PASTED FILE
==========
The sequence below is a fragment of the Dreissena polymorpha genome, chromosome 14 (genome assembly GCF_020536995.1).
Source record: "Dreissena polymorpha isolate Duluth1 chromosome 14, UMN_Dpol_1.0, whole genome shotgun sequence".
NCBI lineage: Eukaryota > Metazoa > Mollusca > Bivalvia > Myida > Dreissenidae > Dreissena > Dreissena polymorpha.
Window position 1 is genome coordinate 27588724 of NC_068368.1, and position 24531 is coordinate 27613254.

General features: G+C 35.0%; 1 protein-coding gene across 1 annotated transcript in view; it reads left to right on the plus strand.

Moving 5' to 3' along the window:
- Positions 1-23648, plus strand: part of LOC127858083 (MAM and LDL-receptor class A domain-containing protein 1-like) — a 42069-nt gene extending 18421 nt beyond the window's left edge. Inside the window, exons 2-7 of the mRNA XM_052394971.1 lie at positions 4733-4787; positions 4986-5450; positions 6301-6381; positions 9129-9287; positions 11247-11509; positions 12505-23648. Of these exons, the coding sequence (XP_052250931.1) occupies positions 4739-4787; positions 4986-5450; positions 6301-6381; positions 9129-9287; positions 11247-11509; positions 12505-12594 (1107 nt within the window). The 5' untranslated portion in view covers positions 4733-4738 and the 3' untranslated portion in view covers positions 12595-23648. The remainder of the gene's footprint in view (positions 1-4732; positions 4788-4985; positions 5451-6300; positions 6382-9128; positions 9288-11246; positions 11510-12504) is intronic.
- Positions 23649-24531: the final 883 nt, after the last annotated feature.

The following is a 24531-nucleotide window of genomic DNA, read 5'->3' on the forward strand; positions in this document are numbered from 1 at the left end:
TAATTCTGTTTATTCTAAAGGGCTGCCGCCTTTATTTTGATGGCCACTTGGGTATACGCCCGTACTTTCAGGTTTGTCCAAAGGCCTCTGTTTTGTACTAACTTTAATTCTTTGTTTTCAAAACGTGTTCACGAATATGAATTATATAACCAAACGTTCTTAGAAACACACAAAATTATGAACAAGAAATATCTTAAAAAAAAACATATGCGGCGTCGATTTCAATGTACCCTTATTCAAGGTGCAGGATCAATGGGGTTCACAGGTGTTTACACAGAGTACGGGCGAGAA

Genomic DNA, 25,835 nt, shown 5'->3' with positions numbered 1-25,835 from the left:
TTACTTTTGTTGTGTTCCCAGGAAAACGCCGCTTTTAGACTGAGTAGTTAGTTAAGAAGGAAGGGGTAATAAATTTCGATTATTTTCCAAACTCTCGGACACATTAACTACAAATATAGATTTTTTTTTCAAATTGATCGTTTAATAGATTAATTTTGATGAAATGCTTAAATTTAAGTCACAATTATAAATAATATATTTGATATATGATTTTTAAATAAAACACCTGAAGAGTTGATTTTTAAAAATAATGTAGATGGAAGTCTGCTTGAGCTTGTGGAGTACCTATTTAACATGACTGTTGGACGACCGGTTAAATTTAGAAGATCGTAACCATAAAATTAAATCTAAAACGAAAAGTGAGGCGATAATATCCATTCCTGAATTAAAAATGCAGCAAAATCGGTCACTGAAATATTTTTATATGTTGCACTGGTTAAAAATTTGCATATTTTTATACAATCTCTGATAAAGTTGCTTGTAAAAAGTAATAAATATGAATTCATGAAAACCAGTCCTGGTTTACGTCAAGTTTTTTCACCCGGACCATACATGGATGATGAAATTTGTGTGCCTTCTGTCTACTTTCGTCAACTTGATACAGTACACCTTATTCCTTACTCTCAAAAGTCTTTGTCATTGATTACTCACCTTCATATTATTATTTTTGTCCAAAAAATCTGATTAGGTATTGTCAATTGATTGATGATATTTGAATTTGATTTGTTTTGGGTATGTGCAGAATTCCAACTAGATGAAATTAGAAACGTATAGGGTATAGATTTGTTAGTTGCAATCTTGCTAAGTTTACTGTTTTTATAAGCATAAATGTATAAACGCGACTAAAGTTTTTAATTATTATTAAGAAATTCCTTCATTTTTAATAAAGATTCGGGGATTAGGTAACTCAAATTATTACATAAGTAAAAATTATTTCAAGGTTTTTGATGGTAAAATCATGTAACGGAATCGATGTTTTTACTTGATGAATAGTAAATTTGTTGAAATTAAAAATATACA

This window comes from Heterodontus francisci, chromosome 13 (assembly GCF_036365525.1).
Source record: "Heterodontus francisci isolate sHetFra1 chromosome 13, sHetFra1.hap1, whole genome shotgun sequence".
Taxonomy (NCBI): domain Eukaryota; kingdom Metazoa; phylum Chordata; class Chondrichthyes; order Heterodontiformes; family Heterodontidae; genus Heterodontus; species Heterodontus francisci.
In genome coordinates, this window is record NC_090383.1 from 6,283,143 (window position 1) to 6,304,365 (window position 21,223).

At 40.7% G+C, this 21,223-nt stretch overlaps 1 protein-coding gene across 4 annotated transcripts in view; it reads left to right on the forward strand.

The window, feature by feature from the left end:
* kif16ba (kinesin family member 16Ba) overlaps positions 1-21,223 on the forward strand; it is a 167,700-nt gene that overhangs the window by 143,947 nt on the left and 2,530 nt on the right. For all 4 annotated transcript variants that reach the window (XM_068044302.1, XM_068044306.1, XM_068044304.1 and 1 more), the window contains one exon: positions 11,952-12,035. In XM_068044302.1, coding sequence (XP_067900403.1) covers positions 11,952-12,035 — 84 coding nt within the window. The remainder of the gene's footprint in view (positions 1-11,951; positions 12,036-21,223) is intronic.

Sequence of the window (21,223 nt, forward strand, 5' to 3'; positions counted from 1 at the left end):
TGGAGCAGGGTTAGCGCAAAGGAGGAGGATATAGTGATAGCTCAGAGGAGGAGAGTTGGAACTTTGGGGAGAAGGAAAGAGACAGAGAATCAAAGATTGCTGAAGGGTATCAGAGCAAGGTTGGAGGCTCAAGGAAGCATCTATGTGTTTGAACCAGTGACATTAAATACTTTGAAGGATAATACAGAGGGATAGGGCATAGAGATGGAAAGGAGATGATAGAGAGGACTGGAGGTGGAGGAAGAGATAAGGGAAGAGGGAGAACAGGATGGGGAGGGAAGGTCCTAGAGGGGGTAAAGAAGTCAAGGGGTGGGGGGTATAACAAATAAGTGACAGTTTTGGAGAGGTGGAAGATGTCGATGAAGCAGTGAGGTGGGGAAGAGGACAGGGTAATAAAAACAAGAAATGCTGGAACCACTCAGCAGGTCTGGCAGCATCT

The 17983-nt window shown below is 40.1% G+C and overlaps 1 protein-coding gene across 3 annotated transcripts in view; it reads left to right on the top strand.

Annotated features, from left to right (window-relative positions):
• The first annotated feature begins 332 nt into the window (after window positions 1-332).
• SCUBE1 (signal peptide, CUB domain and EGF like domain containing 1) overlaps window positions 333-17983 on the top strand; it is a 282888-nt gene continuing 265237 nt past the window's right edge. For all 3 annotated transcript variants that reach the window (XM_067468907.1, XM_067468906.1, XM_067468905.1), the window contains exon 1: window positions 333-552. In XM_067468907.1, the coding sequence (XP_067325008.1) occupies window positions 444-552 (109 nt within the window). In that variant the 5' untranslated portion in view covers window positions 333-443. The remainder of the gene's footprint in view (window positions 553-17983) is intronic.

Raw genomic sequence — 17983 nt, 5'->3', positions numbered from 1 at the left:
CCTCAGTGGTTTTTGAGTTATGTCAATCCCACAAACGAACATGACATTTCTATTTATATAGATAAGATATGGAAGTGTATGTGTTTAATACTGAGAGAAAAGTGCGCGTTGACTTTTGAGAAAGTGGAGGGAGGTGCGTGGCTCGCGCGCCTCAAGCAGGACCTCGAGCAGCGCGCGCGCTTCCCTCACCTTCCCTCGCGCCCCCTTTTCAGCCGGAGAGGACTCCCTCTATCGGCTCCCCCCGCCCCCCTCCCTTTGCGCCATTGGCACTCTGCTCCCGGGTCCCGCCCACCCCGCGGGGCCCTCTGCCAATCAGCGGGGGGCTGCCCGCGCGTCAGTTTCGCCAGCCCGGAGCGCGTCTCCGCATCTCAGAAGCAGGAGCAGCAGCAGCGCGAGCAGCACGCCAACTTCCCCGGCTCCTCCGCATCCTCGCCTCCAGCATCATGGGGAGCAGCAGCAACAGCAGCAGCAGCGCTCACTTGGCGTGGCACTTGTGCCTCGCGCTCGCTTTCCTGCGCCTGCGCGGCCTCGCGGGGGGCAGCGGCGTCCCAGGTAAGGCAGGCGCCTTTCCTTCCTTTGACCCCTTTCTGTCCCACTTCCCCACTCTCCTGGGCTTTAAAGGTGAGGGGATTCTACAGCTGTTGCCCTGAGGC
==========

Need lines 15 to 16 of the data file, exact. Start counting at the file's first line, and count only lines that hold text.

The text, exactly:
Taxonomy (NCBI): domain Eukaryota; kingdom Metazoa; phylum Chordata; class Chondrichthyes; order Heterodontiformes; family Heterodontidae; genus Heterodontus; species Heterodontus francisci.
In genome coordinates, this window is record NC_090383.1 from 6,283,143 (window position 1) to 6,304,365 (window position 21,223).